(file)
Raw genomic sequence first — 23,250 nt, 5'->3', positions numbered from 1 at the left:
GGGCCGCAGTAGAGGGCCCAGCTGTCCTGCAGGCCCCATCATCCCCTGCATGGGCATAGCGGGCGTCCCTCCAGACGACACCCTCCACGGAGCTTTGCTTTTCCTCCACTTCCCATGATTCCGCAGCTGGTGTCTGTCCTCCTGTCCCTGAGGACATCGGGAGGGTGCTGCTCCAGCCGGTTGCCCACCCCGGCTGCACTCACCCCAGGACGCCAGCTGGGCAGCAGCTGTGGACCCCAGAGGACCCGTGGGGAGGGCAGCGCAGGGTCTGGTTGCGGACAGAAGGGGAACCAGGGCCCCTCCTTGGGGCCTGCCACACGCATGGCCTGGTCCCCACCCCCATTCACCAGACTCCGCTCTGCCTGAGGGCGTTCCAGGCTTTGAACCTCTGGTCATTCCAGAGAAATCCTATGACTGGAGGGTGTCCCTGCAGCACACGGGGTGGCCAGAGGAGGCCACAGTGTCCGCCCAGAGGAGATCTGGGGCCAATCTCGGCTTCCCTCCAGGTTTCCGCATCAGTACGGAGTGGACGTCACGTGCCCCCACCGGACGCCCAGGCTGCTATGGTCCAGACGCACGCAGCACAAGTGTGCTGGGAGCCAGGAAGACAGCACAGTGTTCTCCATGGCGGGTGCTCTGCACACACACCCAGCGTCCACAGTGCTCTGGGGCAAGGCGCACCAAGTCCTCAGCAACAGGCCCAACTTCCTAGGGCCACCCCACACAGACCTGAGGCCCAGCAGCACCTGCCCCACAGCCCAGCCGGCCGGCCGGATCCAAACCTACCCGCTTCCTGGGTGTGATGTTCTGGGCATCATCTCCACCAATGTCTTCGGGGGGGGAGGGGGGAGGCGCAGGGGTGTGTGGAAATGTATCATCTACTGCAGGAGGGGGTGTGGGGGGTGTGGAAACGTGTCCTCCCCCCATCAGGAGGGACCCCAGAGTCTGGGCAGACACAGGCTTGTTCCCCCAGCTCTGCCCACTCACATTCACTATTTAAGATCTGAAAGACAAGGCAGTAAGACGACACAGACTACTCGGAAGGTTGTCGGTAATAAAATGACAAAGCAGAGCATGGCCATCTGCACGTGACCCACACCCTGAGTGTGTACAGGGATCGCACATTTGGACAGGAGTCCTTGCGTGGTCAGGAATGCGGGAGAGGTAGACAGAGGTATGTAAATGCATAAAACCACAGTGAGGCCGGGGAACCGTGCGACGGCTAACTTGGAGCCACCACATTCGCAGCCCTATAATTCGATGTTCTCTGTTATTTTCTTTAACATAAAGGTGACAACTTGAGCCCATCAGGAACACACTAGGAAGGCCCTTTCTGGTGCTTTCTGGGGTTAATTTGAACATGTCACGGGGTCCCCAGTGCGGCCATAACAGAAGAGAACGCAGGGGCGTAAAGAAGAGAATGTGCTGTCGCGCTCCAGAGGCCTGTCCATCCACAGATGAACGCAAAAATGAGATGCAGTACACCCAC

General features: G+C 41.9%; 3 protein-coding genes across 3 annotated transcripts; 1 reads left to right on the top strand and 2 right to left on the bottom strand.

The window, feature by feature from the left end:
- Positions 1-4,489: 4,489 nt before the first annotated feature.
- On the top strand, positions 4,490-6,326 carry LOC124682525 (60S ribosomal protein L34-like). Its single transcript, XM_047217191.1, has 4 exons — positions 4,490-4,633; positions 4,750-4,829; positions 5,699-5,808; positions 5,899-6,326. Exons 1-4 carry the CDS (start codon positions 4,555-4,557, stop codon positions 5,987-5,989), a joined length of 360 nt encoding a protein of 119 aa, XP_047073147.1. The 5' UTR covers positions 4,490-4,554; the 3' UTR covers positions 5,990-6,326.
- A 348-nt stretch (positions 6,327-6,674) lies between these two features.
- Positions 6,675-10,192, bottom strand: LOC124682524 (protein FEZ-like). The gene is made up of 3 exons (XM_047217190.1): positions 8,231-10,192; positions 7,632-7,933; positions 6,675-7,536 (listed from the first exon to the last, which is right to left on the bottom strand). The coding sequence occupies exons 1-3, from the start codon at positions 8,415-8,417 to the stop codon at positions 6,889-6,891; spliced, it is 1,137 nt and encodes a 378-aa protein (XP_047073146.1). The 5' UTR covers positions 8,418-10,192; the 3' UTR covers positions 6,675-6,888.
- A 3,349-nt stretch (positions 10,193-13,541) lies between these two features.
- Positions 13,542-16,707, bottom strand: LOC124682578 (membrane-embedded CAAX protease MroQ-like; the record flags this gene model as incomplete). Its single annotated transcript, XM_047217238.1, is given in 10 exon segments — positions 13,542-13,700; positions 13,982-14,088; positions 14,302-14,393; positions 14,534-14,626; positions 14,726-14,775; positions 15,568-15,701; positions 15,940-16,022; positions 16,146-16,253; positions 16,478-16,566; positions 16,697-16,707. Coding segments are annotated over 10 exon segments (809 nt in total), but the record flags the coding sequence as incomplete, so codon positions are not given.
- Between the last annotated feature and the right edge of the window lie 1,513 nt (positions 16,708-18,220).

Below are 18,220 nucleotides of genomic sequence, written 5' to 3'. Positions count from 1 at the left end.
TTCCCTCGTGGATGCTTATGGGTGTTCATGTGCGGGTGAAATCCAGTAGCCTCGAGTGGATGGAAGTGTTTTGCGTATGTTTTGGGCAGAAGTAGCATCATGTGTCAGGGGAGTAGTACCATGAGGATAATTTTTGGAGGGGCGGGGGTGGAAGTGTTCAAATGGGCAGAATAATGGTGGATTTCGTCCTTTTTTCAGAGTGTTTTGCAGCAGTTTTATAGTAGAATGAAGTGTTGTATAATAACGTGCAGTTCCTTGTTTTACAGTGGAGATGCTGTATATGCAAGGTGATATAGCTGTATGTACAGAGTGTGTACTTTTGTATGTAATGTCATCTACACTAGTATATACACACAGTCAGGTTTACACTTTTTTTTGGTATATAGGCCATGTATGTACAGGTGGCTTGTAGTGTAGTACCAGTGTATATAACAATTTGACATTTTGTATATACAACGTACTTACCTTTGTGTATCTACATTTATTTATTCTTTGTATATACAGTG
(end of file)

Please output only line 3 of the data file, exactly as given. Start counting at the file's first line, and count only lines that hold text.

General features: G+C 41.9%; 3 protein-coding genes across 3 annotated transcripts; 1 reads left to right on the top strand and 2 right to left on the bottom strand.